In 1986, Lucas paid $975k for two residential lots 300 feet from the beach.
In 1988, however, the SC legislature passed the Beachfront Management Act which barred Lucas from erecting any permanent habitable structures on his land and rendered the land valueless.
Lucas brought suit claiming that the law effected a taking of his property without just compensation.
Trial court found for Lucas.
SC Supreme Court reversed, no taking.
SCOTUS reversed and remanded.
When does a regulatory action constitute a taking?
There are two discrete categories of regulatory action which constitute a taking…
Regulations that compel the property owner to suffer a physical invasion of his property, no matter how minute the intrusion, and no matter how weighty the public purpose behind it.
Regulations that deny all economically beneficial or productive use of the land.
The 5th amendment is violated when land-use regulations do not substantially advance legitimate state interests or deny an owner economically viable use of his land.
The total deprivation of beneficial use is the equivalent of a physical appropriation.
Indeed, regulations that leave the owner of land without economically beneficial options for its use carry with then a heightened risk that private property is being pressed into some form of public service under the guise of mitigating serious public harm.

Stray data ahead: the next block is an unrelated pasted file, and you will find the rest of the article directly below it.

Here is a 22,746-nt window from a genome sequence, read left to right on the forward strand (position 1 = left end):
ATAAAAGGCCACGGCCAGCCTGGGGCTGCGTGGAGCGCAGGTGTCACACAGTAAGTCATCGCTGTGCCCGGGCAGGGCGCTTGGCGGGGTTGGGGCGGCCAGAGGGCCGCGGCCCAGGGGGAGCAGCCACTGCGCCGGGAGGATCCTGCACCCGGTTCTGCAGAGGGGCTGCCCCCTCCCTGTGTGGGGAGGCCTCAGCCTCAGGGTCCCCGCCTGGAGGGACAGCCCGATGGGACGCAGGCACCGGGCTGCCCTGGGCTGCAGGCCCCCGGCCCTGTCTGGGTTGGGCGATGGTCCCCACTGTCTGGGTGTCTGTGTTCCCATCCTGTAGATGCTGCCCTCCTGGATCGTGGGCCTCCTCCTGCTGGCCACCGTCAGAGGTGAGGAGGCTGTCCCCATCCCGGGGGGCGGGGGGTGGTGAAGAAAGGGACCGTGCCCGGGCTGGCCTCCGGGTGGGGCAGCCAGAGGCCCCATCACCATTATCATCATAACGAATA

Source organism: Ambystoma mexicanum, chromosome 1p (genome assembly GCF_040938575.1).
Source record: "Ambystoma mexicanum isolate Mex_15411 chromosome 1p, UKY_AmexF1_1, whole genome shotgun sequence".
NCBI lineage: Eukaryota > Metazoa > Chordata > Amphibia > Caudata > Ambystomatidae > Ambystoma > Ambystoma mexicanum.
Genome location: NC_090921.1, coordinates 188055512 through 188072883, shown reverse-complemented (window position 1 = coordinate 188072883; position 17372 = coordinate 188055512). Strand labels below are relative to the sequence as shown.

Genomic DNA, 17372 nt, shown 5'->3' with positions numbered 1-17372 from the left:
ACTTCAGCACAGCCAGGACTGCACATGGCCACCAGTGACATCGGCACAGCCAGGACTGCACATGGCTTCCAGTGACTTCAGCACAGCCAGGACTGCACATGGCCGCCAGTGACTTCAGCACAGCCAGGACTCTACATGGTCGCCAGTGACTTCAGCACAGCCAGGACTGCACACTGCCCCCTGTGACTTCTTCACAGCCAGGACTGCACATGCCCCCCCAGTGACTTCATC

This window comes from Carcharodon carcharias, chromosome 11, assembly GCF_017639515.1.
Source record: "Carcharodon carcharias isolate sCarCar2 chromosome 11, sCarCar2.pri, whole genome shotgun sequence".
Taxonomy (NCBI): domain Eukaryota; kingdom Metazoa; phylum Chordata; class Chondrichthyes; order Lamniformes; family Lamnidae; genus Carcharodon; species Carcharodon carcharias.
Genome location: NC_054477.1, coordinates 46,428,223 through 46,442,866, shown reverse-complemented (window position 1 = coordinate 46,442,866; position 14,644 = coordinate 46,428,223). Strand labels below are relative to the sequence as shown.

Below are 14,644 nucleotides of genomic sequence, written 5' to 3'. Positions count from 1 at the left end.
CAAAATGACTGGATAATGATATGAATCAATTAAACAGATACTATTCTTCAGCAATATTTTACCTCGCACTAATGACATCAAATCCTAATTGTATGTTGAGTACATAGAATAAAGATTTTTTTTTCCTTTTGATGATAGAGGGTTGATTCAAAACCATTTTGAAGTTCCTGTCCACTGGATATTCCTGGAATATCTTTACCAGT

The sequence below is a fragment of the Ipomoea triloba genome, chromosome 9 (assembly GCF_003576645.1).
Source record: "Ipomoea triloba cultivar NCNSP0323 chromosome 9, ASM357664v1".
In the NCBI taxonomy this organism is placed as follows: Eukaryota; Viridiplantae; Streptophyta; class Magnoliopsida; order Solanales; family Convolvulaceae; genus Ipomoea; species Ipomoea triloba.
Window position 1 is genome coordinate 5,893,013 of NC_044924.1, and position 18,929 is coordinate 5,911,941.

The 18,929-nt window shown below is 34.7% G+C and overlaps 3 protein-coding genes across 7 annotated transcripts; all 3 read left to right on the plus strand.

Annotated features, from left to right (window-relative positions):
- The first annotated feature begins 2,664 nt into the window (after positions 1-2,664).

SC's purpose in this statute was to stop the erosion of beaches. SC believes that the regulation keeps Lucas from using his land for a noxious purpose.
Many previous decisions have suggested that harmful or noxious uses of property may be proscribed by gov't regulation without the requirement of compensation.
However, this use of taking may only be used in situations where a private actor could use nuisance law to keep the landowner from committing the noxious act.
Where the state seeks to sustain regulation that deprives land of all economically beneficial use, it may resist compensation only if the proscribed use was not part of his title to begin with.